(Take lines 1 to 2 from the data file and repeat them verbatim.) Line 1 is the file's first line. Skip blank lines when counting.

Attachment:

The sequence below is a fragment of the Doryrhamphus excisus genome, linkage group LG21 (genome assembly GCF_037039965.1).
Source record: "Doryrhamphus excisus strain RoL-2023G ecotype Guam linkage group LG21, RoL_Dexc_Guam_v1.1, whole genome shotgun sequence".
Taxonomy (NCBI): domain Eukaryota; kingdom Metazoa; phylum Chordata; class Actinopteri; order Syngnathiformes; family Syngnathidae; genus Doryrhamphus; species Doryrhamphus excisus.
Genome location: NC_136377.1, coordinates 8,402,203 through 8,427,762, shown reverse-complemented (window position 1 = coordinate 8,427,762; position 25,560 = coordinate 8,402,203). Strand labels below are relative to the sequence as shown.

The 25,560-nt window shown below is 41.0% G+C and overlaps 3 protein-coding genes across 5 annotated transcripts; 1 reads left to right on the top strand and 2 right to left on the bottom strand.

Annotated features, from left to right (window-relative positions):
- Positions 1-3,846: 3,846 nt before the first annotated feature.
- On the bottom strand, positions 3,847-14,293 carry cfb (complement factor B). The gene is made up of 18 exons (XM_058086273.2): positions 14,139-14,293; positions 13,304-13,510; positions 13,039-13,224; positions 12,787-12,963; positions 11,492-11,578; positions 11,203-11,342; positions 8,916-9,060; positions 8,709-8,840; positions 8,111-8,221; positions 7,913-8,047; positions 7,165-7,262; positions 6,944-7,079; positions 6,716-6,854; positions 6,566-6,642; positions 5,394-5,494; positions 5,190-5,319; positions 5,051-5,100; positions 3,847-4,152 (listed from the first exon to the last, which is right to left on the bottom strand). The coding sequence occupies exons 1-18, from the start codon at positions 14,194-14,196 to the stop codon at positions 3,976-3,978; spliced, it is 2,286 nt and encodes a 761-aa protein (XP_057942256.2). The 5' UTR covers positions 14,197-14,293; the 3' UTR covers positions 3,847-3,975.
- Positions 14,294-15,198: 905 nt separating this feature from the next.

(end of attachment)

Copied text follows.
The sequence below is a fragment of the Doryrhamphus excisus genome, linkage group LG21 (genome assembly GCF_037039965.1).
Source record: "Doryrhamphus excisus strain RoL-2023G ecotype Guam linkage group LG21, RoL_Dexc_Guam_v1.1, whole genome shotgun sequence".